“In the corporate world, I worked hard to make money for other people, and also to earn a promotion. Those are very different sets of motivation. To be honest, I sometimes look back at how comfortable my life was working in finance, but then I realized that I’m creating something where I am now.” When she first wrote her blog on the company website, Ms. Ong admits she didn’t know if somebody was out there reading it – but she decided to keep going. “Now that people have written back to us, saying how much they learn from my blog, how it has helped a young mother who is just learning to cook for her family, how some students at the Culinary Institute of America found our recipes interesting, I realize that I have found my place.”

  • PEK SIN CHOON
  • KWONG WOH HING
  • DISH THE FISH
  • JOINING THE FAMILY ENTERPRISE
  • CONNECTING AND ENGAGING

Connecting and Engaging

Product presentation is a powerful way of engaging a new set of customers. For Kwong Woh Hing, this means creating new ranges and packaging for their soya sauces. The premium range comes in a bottle labeled similar to a sake – with calligraphy and stamps reminiscent of Chinese seals in a golden background. One of the seals bears the company name that translates as Guang (after the family’s origin of Guangdong province in China) Peace & Prosperity, while the other indicates that the product belongs to the premium range.

The deluxe range label is retained – a very traditional design of flowers and illustrations in multiple auspicious colors. Kwong Woh Hing has also launched a selection of popular premixed sauces under a sub brand. It is a clever play on Singaporeans’ penchant for associating a famous hawker dish with the name of the street where it originated. The visual anchor is the hawker signboard rendered by hand. Although some of the associations are made up, they make the products easy to remember in a fun, local way. Mr. Woo emphasizes that they are able to offer high quality pre-mix sauces, in a market saturated with such products, because of their in-house manufacturing capability.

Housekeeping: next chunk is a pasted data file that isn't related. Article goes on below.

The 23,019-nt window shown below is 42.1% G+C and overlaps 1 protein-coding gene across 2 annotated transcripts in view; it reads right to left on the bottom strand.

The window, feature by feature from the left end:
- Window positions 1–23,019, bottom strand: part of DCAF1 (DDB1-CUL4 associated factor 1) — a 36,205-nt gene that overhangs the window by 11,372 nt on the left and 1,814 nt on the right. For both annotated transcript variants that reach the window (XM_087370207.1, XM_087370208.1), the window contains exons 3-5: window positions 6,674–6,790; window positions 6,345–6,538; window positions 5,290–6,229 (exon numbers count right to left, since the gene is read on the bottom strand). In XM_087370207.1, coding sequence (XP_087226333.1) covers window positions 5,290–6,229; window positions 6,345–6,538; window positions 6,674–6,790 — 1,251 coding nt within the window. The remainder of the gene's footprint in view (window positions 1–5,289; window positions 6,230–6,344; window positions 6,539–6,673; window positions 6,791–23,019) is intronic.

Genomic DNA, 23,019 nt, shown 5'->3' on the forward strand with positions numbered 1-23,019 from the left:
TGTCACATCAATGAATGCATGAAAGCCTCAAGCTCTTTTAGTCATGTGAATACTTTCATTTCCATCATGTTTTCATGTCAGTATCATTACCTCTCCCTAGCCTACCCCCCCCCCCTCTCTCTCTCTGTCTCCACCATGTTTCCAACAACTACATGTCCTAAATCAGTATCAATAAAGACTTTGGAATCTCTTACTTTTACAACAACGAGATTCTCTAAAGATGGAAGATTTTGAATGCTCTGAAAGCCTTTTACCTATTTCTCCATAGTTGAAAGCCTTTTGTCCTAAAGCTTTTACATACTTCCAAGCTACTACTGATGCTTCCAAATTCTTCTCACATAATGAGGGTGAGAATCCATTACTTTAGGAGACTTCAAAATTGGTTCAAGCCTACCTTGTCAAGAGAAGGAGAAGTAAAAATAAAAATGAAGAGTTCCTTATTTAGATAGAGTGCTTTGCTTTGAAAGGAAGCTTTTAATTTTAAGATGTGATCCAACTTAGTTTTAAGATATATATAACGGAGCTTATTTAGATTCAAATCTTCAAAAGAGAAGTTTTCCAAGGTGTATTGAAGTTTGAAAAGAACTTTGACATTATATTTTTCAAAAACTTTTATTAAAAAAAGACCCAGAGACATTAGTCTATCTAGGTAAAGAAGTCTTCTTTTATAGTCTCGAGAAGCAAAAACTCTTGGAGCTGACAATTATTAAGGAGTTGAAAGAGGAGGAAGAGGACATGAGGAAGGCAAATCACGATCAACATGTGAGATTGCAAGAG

“I come from a very traditional family business; we are generally resistant to change, but recently, we have been doing a few collaborations to bring awareness to the market. Our business is about educating people, so we have been working with some local companies who share the same values and direction with us.” They have supplied ingredients – and positive branding – to such popular novelties as dark soya sauce and soya sauce gelato, as well as the chee cheong fun ice cream. “They’re sold out everyday,” Mr. Woo adds, proving that a Singaporean classic is already in the making.

Meanwhile, Pek Sin Choon is proving itself a leader among homegrown brands in terms of marketing. With only one core product, it has found ways to reach out to younger and modern customers. It has been creating corporate gift sets for a law firm comprising a tea set and an elegantly packaged premium grade tea leaves. “Giving tea as presents go back to ancient China,” explains Mr. Peh, “where members of the imperial family were traditionally given tea as the highest form of respect.”

A recent success is the brand’s Heritage Portable Tea Brewing Combo Set, a multi-purpose gift pack that comes in tea box which can be used as portable tea table, a coin bank or a simple storage – all of which resonate strongly with local culture. The tea set consists of a custom-made, limited edition Shepherd Boy on Buffalo teapot with a lid and two tea cups. Also included in the box are custom-sized house blend tea leaves with Nanyang flavors in traditional paper wrappers.

For Dish The Fish, customer engagements mostly happen online, on www.dishthefish.com.sg – which Ms. Ong has turned into an e-commerce platform with an online ordering system, and an educational section that talks about fish varieties, cuts and quality, recipes and preparation methods. Its popular blog engages customers with feedback mechanism. Their social media platform is another way of keeping in touch with their customers. Using cloud technology, they are able to keep track of retail and online sales, commercial and customer communications.

Dish The Fish has also introduced vacuumpacked fillets and pre-packed bags that make buying fish more convenient and safe. They have also started conducting cooking demonstrations in malls as part of their public awareness campaign.